Intensely bright and intriguingly layered, Saccoccio’s paintings make themselves known. Her treatment of texture to affect layers is innovative while the work’s acidically colorful nature allow the paintings to stand out for themselves. Saccoccio.jpg

(via Eleven Rivington)


3. Chez Perv, Team Gallery
(April 17 - June 1)
This collaborative show between artists and friends Gardar Einarsson, Matias Falbakken and Oscar Tuzon examines the trio’s shared fascination with industrial and architectural forms and materials. The work also seeks to discern the negative effects such urban politics can have. Chez Perv.jpg

(via Team Gallery)

 

April 16, 2014 0 Share this

3 Must See Shows

1. Collier Schorr 8 Women, 303 Gallery
(February 27 - April 12)
8 women overturns the traditional male gaze, employing women as both the viewer and object viewed. The camaraderie that this role assignment affects adds a degree of unique engagement to the perspective of Schorr’s photos. Schorr.jpg
(via 303 Gallery)


2. Urs Fischer, Gagosian Gallery
(April 3 - May 8)
Fischer takes over both the Gagosian’s conventional space and a new pop-up space on the Lower East Side with his two part exhibition, which includes cast versions of Fisher’s most popular recent sculptures. The survey showcases Fischer’s distinct sculptural style, transcending strict delineation in its sketch-like approach to clay. Gagosian.jpg
(via Gagosian Gallery).


3. Matthias Bitzer Saturnine Swing, Marianne Boesky Gallery
(March 27 - April 26)
Marianne Boesky’s spaces have become immersive artistic experiences with Bitzer’s works, spanning an array of media. Visitors venture into the mind of the artist as they enter this “multi-layered realm that addresses the issues activated by our comprehension of reality.” Matthias.jpg
(via Marianne Boesky Gallery)

April 9, 2014 1 Share this

3 Must See Shows

1. Ghada Amer Rainbow Girls, Cheim & Read
(April 3 - May 10)
Amer uses all aspects of her woven, canvas works to sew together a complete perspective of femininity, and society’s treatment of it. Her works - created with a historically domestic, feminine process - depict women in sexulaized, pornographic situations, juxtaposing different aspects of womanhood to question society’s objectification of the feminine.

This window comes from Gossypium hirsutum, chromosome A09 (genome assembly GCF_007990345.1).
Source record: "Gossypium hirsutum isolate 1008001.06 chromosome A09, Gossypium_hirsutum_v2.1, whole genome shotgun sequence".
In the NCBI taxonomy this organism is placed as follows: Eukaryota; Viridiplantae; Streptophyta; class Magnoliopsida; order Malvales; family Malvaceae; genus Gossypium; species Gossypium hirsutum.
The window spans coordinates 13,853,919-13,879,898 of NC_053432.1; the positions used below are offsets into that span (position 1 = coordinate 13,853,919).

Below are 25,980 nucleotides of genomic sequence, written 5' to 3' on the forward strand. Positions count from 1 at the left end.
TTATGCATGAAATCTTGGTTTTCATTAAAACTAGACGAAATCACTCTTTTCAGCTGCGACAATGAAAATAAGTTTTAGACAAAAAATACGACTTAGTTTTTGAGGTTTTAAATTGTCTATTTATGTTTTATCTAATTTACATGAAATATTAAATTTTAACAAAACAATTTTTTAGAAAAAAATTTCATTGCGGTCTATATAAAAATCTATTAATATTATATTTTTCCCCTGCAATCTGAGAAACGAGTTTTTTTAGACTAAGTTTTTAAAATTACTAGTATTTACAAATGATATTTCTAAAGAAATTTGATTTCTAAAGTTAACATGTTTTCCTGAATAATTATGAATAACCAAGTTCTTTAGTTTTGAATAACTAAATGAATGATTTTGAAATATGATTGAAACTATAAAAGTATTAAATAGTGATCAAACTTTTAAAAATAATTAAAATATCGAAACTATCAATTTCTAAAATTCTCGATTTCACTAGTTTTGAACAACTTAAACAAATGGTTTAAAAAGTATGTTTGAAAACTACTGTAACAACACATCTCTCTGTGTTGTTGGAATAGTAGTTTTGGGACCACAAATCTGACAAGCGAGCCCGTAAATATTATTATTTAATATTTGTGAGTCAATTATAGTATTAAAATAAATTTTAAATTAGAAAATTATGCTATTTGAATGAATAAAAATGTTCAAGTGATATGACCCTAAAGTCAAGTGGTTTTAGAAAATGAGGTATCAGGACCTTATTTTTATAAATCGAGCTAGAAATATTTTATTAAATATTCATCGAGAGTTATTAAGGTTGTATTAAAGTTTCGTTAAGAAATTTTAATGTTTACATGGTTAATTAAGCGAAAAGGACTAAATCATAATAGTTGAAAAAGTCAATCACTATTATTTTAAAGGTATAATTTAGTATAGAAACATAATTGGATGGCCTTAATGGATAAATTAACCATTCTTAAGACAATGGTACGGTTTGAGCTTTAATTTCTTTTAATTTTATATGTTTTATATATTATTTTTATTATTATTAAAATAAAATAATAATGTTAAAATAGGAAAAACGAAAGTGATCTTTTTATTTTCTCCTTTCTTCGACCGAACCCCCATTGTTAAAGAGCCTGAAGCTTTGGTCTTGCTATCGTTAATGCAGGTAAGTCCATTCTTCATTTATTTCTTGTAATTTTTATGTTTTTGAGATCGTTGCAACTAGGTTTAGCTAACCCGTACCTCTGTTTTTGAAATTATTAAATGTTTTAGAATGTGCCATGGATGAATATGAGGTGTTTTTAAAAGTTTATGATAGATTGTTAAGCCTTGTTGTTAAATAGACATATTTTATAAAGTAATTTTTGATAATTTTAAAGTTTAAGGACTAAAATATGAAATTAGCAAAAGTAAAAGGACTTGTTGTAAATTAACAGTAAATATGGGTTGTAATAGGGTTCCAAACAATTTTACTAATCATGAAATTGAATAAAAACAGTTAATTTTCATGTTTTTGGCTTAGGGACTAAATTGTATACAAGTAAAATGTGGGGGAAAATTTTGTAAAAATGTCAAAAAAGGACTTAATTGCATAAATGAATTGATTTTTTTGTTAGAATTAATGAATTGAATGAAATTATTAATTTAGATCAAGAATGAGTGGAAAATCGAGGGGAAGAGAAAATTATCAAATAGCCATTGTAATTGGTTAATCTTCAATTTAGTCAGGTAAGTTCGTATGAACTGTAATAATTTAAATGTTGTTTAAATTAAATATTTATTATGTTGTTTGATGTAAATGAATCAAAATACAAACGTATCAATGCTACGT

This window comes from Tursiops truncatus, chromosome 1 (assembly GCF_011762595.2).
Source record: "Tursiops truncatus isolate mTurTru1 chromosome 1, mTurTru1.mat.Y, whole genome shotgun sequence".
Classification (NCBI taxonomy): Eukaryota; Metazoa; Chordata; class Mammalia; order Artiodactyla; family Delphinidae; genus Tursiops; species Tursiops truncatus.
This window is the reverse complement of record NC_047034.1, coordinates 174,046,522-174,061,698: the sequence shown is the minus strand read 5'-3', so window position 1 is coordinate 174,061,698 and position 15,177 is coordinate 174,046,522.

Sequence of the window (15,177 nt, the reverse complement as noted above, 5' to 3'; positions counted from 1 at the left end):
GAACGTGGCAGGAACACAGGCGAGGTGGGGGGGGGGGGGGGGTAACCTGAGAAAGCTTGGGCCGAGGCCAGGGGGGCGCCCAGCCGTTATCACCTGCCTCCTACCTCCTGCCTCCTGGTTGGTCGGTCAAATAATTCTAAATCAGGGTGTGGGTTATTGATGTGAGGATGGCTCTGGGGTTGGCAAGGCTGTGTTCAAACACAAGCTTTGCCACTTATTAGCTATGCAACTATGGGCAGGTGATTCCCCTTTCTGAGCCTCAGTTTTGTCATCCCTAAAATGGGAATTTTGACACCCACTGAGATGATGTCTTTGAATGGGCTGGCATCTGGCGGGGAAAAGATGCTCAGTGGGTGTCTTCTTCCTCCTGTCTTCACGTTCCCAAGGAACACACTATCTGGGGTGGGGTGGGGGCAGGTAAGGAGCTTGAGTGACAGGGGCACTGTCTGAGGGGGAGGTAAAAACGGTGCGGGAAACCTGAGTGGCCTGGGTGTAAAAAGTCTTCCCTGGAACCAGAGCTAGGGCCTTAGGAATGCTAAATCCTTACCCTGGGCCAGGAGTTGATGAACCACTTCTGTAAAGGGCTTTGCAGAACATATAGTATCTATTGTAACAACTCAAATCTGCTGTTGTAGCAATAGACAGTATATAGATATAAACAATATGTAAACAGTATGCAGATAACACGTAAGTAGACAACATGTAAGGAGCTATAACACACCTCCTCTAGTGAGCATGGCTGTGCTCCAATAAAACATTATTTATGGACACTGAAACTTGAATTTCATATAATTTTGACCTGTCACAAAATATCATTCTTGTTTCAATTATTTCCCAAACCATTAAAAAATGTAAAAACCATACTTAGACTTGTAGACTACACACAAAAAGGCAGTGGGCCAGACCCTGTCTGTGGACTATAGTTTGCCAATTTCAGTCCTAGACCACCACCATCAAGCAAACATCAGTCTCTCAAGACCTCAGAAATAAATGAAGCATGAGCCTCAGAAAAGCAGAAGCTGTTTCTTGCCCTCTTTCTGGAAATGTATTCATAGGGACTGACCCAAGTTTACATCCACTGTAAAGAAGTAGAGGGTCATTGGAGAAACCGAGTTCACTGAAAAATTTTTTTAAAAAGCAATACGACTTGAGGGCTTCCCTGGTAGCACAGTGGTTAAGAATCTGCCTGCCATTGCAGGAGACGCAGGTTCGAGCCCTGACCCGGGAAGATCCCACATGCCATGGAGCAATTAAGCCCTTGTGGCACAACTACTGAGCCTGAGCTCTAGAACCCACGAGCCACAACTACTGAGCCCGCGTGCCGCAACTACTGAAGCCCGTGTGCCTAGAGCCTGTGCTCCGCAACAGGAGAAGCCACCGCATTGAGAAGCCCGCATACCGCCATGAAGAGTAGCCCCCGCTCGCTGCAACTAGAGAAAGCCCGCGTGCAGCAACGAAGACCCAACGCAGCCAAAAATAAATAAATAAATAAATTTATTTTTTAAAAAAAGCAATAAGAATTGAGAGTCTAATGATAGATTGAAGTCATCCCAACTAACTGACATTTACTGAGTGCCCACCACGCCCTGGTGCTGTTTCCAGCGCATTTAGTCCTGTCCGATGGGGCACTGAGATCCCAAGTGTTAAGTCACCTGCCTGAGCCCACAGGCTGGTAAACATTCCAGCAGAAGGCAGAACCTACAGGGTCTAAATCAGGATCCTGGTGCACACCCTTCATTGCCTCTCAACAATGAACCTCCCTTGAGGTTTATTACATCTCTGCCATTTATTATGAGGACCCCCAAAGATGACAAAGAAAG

Ghada Amer.jpg

(via Cheim & Read)

2. Kenneth Noland, Pace Gallery
(March 21 - April 19)
This solo exhibition offers a deep look into the storied career of the late, great painter, whose work has been displayed at major museums throughout the world. Noland’s engaging works paintings examine color and shape relationships and the effect they can have on viewers.

, 2003. acrylic on canvas, 42-3/4" x 57" (108.6 cm x 144.8 cm).

(via Pace Gallery)

3. The Real Estate Show, James Fuentes
(April 4 - 27)
35 years ago a collective of NY artists staged a protest of exorbitant, discriminatory real estate prices in a city owned building . While the show was shortly shut down, James Fuentes has recreated it with many of the original artists in their gallery space - near the original exhibition site. The show fuses social and historical consciousnesses in an engaging artistic setting.

Real Estate.jpg

(via Becky Howland)

April 2, 2014 1 Share this

3 Must See Shows

1. Pieter Vermeersch, Team Gallery
(March 30 - April 27)

Vermeersch’s paintings provide a meditative study in color. The smooth transition of shade and pigment in his pieces makes them both serene and accessible while the perfected nature of these shifts affects an intriguing, digital-like quality.


Pieter Vermeersch.jpg

(via Team Gallery)

2. Cater Beside Myself, Lisa Cooley
(March 23 - April 27)

Carter wants to define the self - a deeply complex yet omnipresent concept - and attempts to do so in an engaging use of media including his vaguely cubist paintings, attempting to simultaneously discern the individual from multiple perspectives, and a short video starring James Franco and Catherine Keerner.


Carter.jpg

(via Lisa Cooley)

3. Jay Batle Between Meals, Bleecker Street Arts Club
(February 27 - March 30)

Eating: both necessary and enjoyable, one of the defining routines of our daily life. In his show closing this week, Batle defines time in reference to meals we eat and looks at what we do in the space between them. He examines food’s influence on our lives outside of mealtimes.


Batle.jpg

(via Bleecker Street Arts Group)

March 26, 2014 0 Share this

3 Must See Shows

1. Chuck Close Nudes, Pace Gallery
(February 28 - March 29)
Pace’s Nudes provides visitors with a profound and informed view into the work of the renowned Close, most known for his signature portraiture style and who continues to work after suffering severe paralysis in 1988. The show examines Close’s career-long survey of the naked form through various artistic media.